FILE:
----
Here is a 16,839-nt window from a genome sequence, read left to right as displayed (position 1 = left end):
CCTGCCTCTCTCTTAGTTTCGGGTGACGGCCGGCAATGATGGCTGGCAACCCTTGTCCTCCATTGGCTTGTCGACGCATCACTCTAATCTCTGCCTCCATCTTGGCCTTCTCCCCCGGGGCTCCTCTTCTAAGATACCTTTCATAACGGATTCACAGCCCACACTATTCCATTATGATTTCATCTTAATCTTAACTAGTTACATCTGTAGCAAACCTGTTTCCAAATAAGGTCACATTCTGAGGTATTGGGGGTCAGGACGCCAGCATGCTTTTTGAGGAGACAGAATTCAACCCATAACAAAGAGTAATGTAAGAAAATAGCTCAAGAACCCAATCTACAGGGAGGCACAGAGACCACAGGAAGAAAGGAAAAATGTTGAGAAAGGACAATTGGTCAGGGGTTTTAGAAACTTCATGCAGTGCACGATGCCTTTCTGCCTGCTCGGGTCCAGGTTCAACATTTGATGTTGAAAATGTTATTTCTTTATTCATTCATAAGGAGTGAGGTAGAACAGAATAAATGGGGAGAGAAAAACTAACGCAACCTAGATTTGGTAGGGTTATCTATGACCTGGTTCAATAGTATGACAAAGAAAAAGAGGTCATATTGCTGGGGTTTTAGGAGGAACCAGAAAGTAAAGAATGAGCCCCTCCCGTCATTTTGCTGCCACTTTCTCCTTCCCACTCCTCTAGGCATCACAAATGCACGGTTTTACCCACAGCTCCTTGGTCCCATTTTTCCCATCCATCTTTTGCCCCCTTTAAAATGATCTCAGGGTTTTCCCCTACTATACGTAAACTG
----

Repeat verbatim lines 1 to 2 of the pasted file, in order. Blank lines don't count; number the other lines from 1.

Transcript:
Here is a 16,839-nt window from a genome sequence, read left to right as displayed (position 1 = left end):
CCTGCCTCTCTCTTAGTTTCGGGTGACGGCCGGCAATGATGGCTGGCAACCCTTGTCCTCCATTGGCTTGTCGACGCATCACTCTAATCTCTGCCTCCATCTTGGCCTTCTCCCCCGGGGCTCCTCTTCTAAGATACCTTTCATAACGGATTCACAGCCCACACTATTCCATTATGATTTCATCTTAATCTTAACTAGTTACATCTGTAGCAAACCTGTTTCCAAATAAGGTCACATTCTGAGGTATTGGGGGTCAGGACGCCAGCATGCTTTTTGAGGAGACAGAATTCAACCCATAACAAAGAGTAATGTAAGAAAATAGCTCAAGAACCCAATCTACAGGGAGGCACAGAGACCACAGGAAGAAAGGAAAAATGTTGAGAAAGGACAATTGGTCAGGGGTTTTAGAAACTTCATGCAGTGCACGATGCCTTTCTGCCTGCTCGGGTCCAGGTTCAACATTTGATGTTGAAAATGTTATTTCTTTATTCATTCATAAGGAGTGAGGTAGAACAGAATAAATGGGGAGAGAAAAACTAACGCAACCTAGATTTGGTAGGGTTATCTATGACCTGGTTCAATAGTATGACAAAGAAAAAGAGGTCATATTGCTGGGGTTTTAGGAGGAACCAGAAAGTAAAGAATGAGCCCCTCCCGTCATTTTGCTGCCACTTTCTCCTTCCCACTCCTCTAGGCATCACAAATGCACGGTTTTACCCACAGCTCCTTGGTCCCATTTTTCCCATCCATCTTTTGCCCCCTTTAAAATGATCTCAGGGTTTTCCCCTACTATACGTAAACTG